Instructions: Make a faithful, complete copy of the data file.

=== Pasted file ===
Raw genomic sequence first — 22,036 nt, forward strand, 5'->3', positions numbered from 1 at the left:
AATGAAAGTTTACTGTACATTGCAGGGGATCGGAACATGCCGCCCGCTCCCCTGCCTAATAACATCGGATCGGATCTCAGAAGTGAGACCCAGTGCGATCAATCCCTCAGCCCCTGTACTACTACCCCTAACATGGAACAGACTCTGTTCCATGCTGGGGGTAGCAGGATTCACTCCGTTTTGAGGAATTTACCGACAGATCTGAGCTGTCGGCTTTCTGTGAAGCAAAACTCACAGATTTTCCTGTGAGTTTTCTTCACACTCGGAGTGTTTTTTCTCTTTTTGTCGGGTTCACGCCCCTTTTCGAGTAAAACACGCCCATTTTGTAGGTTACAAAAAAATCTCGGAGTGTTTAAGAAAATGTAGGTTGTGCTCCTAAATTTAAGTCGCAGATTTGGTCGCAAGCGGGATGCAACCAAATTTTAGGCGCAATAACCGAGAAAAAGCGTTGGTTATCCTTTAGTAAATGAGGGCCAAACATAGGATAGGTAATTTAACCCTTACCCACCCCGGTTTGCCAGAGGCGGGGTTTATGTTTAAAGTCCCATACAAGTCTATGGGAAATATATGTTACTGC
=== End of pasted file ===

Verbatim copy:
Raw genomic sequence first — 22,036 nt, forward strand, 5'->3', positions numbered from 1 at the left:
AATGAAAGTTTACTGTACATTGCAGGGGATCGGAACATGCCGCCCGCTCCCCTGCCTAATAACATCGGATCGGATCTCAGAAGTGAGACCCAGTGCGATCAATCCCTCAGCCCCTGTACTACTACCCCTAACATGGAACAGACTCTGTTCCATGCTGGGGGTAGCAGGATTCACTCCGTTTTGAGGAATTTACCGACAGATCTGAGCTGTCGGCTTTCTGTGAAGCAAAACTCACAGATTTTCCTGTGAGTTTTCTTCACACTCGGAGTGTTTTTTCTCTTTTTGTCGGGTTCACGCCCCTTTTCGAGTAAAACACGCCCATTTTGTAGGTTACAAAAAAATCTCGGAGTGTTTAAGAAAATGTAGGTTGTGCTCCTAAATTTAAGTCGCAGATTTGGTCGCAAGCGGGATGCAACCAAATTTTAGGCGCAATAACCGAGAAAAAGCGTTGGTTATCCTTTAGTAAATGAGGGCCAAACATAGGATAGGTAATTTAACCCTTACCCACCCCGGTTTGCCAGAGGCGGGGTTTATGTTTAAAGTCCCATACAAGTCTATGGGAAATATATGTTACTGC